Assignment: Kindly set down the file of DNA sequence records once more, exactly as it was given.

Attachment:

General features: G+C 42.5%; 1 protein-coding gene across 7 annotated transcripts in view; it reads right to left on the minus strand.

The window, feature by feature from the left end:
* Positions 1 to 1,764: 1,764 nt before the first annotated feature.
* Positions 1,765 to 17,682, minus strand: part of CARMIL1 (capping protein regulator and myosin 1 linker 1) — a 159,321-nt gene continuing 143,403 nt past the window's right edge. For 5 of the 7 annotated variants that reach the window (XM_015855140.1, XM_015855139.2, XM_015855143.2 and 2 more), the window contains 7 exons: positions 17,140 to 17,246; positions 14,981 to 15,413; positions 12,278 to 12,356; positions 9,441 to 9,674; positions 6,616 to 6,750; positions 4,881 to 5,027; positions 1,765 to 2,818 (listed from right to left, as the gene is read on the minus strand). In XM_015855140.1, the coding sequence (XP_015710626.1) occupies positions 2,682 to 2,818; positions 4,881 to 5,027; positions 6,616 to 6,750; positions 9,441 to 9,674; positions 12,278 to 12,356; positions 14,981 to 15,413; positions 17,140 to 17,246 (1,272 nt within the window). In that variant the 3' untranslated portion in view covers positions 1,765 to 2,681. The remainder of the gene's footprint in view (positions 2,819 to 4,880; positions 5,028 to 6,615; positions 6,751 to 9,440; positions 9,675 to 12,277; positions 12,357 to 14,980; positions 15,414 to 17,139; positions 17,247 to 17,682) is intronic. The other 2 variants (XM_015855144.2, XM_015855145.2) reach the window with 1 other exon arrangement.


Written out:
General features: G+C 42.5%; 1 protein-coding gene across 7 annotated transcripts in view; it reads right to left on the minus strand.

The window, feature by feature from the left end:
* Positions 1 to 1,764: 1,764 nt before the first annotated feature.
* Positions 1,765 to 17,682, minus strand: part of CARMIL1 (capping protein regulator and myosin 1 linker 1) — a 159,321-nt gene continuing 143,403 nt past the window's right edge. For 5 of the 7 annotated variants that reach the window (XM_015855140.1, XM_015855139.2, XM_015855143.2 and 2 more), the window contains 7 exons: positions 17,140 to 17,246; positions 14,981 to 15,413; positions 12,278 to 12,356; positions 9,441 to 9,674; positions 6,616 to 6,750; positions 4,881 to 5,027; positions 1,765 to 2,818 (listed from right to left, as the gene is read on the minus strand). In XM_015855140.1, the coding sequence (XP_015710626.1) occupies positions 2,682 to 2,818; positions 4,881 to 5,027; positions 6,616 to 6,750; positions 9,441 to 9,674; positions 12,278 to 12,356; positions 14,981 to 15,413; positions 17,140 to 17,246 (1,272 nt within the window). In that variant the 3' untranslated portion in view covers positions 1,765 to 2,681. The remainder of the gene's footprint in view (positions 2,819 to 4,880; positions 5,028 to 6,615; positions 6,751 to 9,440; positions 9,675 to 12,277; positions 12,357 to 14,980; positions 15,414 to 17,139; positions 17,247 to 17,682) is intronic. The other 2 variants (XM_015855144.2, XM_015855145.2) reach the window with 1 other exon arrangement.